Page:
through the situation described above.
	Dor Yeshorim in New York is as far as I know the only area where
the results are kept secret. (I could be mistaken as I am not an expert
in their procedures, please do not misquote me!) My father who is
originally from Denver was told by friends who live there that they test
for Tay Sachs in the Bais Yaakov and in the Yeshivah and the results are
given out. Whoever is a carrier is aware that they have to be careful.
	The reasoning behind Dor Yeshorim keeping the results secret is
for as follows. In certain communities in New York, the knowledge that a
person is a carrier may affect their "Shidduch" in a negative way due to
a lack of knowledge regarding exactly what being a carrier for Tay Sachs
means.  Therefore to avoid such adverse reactions, the results are kept
secret! This is so families of carriers are not stigmatized.
	As a side note, the only negative thing I have to say about Dor
Yeshorim is the fact that they do not test as extensively as they claim
to. I had taken the Tay Sachs test in the 12th grade in High School as
part of a program with Dor Yeshorim. When it came time for me to go out
on dates, my parents discovered that a couple of Yeshivahs are not
tested by Dor Yeshorim and therefore these boys if they did not test
themselves, were not given a Tay Sachs number. Dor Yeshorim will not
give out test results, even to my doctor, so my parents were placed in a
bind on occasion. To solve this problem my parents with my doctor
decided on their own to have me tested privately again, and to know the
results. This way the only time they would have a problem was if I was a
Yitty Rimmer


From: Aleeza Esther Berger <aeb21@...>
Date: Tue, 30 Aug 1994 12:05:36 -0400 (EDT)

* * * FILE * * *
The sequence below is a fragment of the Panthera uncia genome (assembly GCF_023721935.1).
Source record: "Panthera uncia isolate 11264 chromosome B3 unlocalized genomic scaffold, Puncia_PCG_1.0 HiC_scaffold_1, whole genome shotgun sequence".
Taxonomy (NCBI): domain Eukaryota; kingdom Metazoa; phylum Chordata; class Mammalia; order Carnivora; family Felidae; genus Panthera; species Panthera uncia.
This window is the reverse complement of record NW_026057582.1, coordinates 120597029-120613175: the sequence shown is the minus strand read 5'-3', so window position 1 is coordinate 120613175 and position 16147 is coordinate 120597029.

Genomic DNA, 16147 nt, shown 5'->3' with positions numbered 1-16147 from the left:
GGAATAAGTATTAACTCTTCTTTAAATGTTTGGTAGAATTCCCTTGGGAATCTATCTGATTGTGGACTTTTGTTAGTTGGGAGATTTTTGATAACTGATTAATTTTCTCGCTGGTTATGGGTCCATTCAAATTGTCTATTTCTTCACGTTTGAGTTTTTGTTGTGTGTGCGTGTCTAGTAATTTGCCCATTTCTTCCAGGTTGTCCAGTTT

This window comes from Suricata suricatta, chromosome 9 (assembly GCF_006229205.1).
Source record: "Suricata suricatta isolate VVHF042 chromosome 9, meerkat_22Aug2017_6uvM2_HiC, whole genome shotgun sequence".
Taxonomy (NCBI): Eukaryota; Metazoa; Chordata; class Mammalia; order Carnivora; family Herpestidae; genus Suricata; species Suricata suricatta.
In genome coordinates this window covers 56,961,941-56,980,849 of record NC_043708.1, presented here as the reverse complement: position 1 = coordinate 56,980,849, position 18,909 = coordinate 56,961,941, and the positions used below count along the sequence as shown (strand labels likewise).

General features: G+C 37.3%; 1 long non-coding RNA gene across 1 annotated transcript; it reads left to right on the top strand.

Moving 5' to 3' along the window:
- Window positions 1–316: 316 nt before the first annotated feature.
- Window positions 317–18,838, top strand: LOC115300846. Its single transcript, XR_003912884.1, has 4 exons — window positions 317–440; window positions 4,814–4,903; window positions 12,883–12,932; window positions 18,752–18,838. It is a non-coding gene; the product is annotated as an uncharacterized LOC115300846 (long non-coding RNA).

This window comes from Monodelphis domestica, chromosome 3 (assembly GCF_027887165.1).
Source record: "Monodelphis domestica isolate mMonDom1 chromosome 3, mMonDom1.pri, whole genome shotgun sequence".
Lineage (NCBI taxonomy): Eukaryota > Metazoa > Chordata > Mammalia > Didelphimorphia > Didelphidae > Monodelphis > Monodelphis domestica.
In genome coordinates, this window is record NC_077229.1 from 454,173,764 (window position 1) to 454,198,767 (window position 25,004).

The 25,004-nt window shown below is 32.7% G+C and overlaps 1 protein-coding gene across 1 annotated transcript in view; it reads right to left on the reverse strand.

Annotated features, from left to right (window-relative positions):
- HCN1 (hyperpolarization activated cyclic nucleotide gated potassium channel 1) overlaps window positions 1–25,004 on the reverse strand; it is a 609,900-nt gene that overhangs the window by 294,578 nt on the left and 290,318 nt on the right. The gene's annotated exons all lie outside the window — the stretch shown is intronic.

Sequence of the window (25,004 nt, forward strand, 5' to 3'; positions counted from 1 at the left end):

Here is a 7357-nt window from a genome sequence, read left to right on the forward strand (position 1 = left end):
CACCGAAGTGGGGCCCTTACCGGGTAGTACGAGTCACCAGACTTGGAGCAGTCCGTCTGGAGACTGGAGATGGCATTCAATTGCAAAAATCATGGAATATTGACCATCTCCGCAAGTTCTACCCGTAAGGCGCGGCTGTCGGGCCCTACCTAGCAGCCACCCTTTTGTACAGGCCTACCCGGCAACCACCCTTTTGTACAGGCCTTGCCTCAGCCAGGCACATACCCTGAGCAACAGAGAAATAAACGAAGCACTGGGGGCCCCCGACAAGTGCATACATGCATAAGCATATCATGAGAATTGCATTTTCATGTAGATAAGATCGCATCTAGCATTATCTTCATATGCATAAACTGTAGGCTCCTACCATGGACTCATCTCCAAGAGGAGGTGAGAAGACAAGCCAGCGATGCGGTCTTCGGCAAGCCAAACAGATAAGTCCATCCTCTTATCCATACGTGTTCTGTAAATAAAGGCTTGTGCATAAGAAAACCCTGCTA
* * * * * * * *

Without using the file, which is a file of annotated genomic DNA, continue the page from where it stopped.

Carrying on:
Subject: Woman teaching men

Brocha Epstein wrote to mail-jewish that she inquired about teaching
engineering at at an all-male school which runs a full yeshiva program
and a full science program.  She got one very enthusiastic response from
a person in authority there, who asked her all about her research
interests, and one negative response from another person in authority
who told her that while it would be fine with him, unfortunately when
the "yeshiva side" was asked once about a similar situation, they vetoed
it, and he assumed the same thing would happen again.  She posed the
question to mail-jewish: what is the halakhic problem with this? If
there is no problem, it amounts to sex discrimination. (Sorry if I am
paraphrasing; I lost the original post; all misrepresentations are

Brocha also noted that the policy seems inconsistent; there is a female
secretary at the school.

It seems to me that there is no technical halakhic problem. The school
is merely trying to maintain a "yeshiva atmosphere" even in their
secular studies department.  This is unlike Yeshiva University(men's
undergraduate) where women do teach men in the secular studies even
though the students are all male.  The question is, does a "yeshiva
atmosphere" of no distractions by the opposite sex (the argument for
separating *students* of opposite sexes) extend to teachers?  I think
not, and to some extent YU thinks the same as demonstrated by their
policy.  The positive value of having the best teacher possible, and,
yes, the positive value of demonstrating to these students early on that
women are good engineers, teachers, etc., not just "distractors", far
outweigh any such negative impact.

Aliza Berger  


From: David Kramer <davidk@...>
Date: Thu, 25 Aug 1994 09:06:59 -0400
Subject: Re: Women and Kaddish

Melvyn Chernick in m.j v14.96 writes:
> b) May women recite the Kaddish in shule? I once asked a great *gadol,
> zatzal* about this and he told me that in the shule of the Vilna Gaon
> (in Vilna, of course) women DID recite Kaddish. That should be
> sufficient authority for anyone.

A second hand anecdote from an anonymous gadol should not be sufficient 
authority for anyone.

[And mail-jewish should not be viewed as an authoritative decisor of
anything. It is a forum for discussion and learning. Mod.]

David Kramer                       |  INTERNET: <davidk@...>  ]
Motorola Communications Israel Ltd. |  Phone (972-3) 565-8638 Fax 565-9507 ]


End of Volume 15 Issue 14